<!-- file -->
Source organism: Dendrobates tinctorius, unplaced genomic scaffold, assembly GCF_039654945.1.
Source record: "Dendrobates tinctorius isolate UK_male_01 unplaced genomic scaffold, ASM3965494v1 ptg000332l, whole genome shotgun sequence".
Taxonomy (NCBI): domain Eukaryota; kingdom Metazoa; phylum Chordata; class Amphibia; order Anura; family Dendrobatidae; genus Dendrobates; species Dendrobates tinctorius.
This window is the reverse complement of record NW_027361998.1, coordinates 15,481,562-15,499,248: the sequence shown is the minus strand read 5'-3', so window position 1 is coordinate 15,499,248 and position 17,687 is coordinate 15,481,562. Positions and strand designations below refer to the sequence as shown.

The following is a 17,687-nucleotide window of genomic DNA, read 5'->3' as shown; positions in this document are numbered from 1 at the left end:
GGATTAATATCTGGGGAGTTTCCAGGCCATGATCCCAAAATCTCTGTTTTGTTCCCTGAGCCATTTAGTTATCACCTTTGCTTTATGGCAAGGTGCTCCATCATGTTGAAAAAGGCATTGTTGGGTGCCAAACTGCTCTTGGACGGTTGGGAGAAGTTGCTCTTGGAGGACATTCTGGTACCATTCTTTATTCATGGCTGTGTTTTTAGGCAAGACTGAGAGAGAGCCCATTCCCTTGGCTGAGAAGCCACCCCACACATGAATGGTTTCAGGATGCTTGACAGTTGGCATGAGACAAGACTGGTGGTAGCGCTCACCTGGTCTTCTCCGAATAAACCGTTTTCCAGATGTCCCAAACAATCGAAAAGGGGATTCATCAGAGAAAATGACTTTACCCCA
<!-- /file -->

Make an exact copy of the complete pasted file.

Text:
Source organism: Dendrobates tinctorius, unplaced genomic scaffold, assembly GCF_039654945.1.
Source record: "Dendrobates tinctorius isolate UK_male_01 unplaced genomic scaffold, ASM3965494v1 ptg000332l, whole genome shotgun sequence".
Taxonomy (NCBI): domain Eukaryota; kingdom Metazoa; phylum Chordata; class Amphibia; order Anura; family Dendrobatidae; genus Dendrobates; species Dendrobates tinctorius.
This window is the reverse complement of record NW_027361998.1, coordinates 15,481,562-15,499,248: the sequence shown is the minus strand read 5'-3', so window position 1 is coordinate 15,499,248 and position 17,687 is coordinate 15,481,562. Positions and strand designations below refer to the sequence as shown.

The following is a 17,687-nucleotide window of genomic DNA, read 5'->3' as shown; positions in this document are numbered from 1 at the left end:
GGATTAATATCTGGGGAGTTTCCAGGCCATGATCCCAAAATCTCTGTTTTGTTCCCTGAGCCATTTAGTTATCACCTTTGCTTTATGGCAAGGTGCTCCATCATGTTGAAAAAGGCATTGTTGGGTGCCAAACTGCTCTTGGACGGTTGGGAGAAGTTGCTCTTGGAGGACATTCTGGTACCATTCTTTATTCATGGCTGTGTTTTTAGGCAAGACTGAGAGAGAGCCCATTCCCTTGGCTGAGAAGCCACCCCACACATGAATGGTTTCAGGATGCTTGACAGTTGGCATGAGACAAGACTGGTGGTAGCGCTCACCTGGTCTTCTCCGAATAAACCGTTTTCCAGATGTCCCAAACAATCGAAAAGGGGATTCATCAGAGAAAATGACTTTACCCCA